Connecticut was the first state in the country to pass a risk protection order that allows authorities to temporarily remove a firearm from someone in danger of harming themselves or others, saving countless lives during the past two decades as a result.

Some studies show a 14 percent reduction in the state’s firearm suicide rate since the law was enacted. But the best practices related to emergency risk protection orders (ERPO’s)  have evolved over the past two decades. It is time to update Connecticut’s law to reflect these advances.

These updates are also more important than ever, as youth suicide becomes an increasing concern. Some studies have found that at least one in four teenagers and young adults have considered suicide. Firearms have also become the leading cause of death for children and young adults.

When my son Daniel was murdered in the Sandy Hook Elementary School tragedy, I lost a part of my soul that can never be replaced. My heart was forever broken. But there are actions we can take to prevent more families from the excruciating pain that comes with gun violence.

Since 1999, 18 states and the District of Columbia have followed in Connecticut’s footsteps; they have passed versions of risk protection laws. The majority of these allow family and household members to file petitions to temporarily separate an individual from a firearm.

This shift makes practical and necessary sense since these key individuals are best positioned to observe the warning signs that a loved one may be at risk of harming themselves or others. Currently, however, Connecticut does not take this life-saving approach. Rather, it only allows for members of law enforcement to act as the petitioner, creating a significant, although be it inadvertent, limitation on the opportunity to intervene.

Calling the surge in gun violence a public health crisis, President Joe Biden recently instructed the U.S. Department of Justice to craft a model ERPO law within the next two months. This is an important step forward, but I urge Connecticut lawmakers to expand our own law now before more lives are lost.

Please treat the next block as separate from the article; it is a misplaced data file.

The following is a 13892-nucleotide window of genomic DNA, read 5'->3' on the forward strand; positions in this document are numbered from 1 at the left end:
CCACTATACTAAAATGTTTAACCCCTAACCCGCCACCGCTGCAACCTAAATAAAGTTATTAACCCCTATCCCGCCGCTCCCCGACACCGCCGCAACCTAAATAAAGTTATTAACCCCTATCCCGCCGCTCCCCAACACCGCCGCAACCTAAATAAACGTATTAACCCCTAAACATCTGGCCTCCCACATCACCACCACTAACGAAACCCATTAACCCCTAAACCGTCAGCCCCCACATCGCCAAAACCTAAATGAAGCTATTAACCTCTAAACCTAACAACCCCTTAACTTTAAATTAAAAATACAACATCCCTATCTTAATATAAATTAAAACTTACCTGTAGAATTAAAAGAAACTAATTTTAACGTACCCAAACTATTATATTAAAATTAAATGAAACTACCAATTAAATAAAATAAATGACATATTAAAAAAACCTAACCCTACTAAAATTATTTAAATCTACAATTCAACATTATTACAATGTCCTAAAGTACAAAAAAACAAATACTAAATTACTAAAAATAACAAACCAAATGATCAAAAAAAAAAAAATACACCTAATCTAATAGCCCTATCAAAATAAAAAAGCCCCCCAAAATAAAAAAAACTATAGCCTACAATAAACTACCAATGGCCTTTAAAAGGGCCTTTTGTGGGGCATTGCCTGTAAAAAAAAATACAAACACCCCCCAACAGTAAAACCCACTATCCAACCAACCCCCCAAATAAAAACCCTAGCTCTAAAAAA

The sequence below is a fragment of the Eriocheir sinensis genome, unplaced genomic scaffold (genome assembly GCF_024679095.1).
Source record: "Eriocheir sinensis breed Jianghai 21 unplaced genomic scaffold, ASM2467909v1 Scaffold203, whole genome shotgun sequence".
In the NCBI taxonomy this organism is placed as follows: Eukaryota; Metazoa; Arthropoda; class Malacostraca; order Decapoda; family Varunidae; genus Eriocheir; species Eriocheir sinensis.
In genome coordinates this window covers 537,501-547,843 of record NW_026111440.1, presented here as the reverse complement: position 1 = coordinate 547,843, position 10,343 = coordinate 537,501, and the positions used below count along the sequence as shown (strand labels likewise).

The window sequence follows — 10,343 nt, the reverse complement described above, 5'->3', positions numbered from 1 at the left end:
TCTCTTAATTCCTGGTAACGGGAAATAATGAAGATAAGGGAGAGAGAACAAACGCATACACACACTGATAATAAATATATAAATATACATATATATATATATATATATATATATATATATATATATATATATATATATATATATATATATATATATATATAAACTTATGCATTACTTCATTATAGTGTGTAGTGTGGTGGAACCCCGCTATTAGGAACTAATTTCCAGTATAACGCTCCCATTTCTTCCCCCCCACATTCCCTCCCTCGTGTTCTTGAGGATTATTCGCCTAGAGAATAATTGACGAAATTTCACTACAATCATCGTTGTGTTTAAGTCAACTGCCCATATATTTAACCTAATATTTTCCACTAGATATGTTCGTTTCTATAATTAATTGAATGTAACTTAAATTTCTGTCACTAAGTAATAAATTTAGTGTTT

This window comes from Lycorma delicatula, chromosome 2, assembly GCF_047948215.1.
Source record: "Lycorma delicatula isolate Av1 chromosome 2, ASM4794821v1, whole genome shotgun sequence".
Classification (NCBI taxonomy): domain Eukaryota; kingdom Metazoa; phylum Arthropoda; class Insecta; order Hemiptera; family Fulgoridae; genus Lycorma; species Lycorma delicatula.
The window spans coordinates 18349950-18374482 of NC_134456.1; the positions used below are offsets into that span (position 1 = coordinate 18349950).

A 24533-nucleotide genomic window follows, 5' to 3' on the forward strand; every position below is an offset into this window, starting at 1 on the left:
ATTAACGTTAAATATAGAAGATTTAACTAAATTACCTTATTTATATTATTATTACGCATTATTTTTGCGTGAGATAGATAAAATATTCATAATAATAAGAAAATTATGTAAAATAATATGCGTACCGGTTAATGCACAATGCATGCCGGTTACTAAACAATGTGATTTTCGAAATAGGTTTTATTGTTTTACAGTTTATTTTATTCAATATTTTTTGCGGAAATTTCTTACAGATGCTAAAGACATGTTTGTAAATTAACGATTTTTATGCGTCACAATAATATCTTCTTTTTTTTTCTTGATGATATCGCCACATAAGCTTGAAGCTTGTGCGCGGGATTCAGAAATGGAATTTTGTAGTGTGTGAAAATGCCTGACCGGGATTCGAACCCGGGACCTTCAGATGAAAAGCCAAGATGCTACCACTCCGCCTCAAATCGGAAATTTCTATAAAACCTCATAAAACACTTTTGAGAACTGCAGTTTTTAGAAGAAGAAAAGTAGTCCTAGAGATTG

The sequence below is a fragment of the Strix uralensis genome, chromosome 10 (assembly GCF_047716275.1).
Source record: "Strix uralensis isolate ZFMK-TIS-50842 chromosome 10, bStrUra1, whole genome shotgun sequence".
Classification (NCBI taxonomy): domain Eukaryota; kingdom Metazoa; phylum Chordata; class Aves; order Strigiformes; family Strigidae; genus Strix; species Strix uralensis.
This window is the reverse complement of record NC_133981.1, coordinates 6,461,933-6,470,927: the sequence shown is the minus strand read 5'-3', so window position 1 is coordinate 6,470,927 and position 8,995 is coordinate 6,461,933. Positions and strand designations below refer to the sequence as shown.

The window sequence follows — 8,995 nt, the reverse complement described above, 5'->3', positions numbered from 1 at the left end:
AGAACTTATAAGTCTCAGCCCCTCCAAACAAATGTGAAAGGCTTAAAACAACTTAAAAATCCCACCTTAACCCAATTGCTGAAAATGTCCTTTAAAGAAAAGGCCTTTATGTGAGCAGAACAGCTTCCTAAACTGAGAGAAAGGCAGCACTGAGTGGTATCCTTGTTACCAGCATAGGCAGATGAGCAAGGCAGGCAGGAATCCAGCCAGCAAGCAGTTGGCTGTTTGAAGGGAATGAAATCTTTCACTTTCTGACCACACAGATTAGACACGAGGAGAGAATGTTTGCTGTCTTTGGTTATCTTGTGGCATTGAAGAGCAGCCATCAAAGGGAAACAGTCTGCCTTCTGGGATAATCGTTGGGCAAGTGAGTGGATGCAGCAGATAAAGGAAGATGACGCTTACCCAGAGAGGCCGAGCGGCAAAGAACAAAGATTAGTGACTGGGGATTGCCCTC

The shooter who murdered 10 people at a grocery store in Boulder, Colorado, in March was found playing with what a family member described as a “machine gun” just days before the rampage. Concerned family members initially tried to take the weapon away from him. If someone had removed the guns from the shooter at Sandy Hook, my son would still be with us today.

At Sandy Hook Promise, we believe gun violence is preventable, not inevitable. When we give people the tools to intervene — teaching the warning signs and how to get help — lives can be saved.

It’s too late for my son and hundreds of other children killed by gun violence. But there are actions that we can take now to further reduce the rates of gun violence and suicide in the state and protect our most vulnerable residents.

It is time to update Connecticut’s risk warrant law to empower families that can save lives. Let’s give them a powerful tool that takes a balanced approach to firearm ownership, the wellness of those with access to firearms, and public safety. Let’s ensure that when we see a potential tragedy in the making, we can take action to save lives.

Besides empowering families, the expansion also calls for changes to the appeal process for gun owners to ensure that their due process rights are protected. ERPOs are critical violence prevention tools and Connecticut is safer because of it. But we can do more.

I urge you to bring us one step closer to protecting all children in our state from gun violence. Please call your lawmaker today and demand they support HB 6355.

Mark Barden is co-founder and managing director of Sandy Hook Promise, and the father of Daniel who was killed in the Sandy Hook Elementary School tragedy on December 14, 2012.

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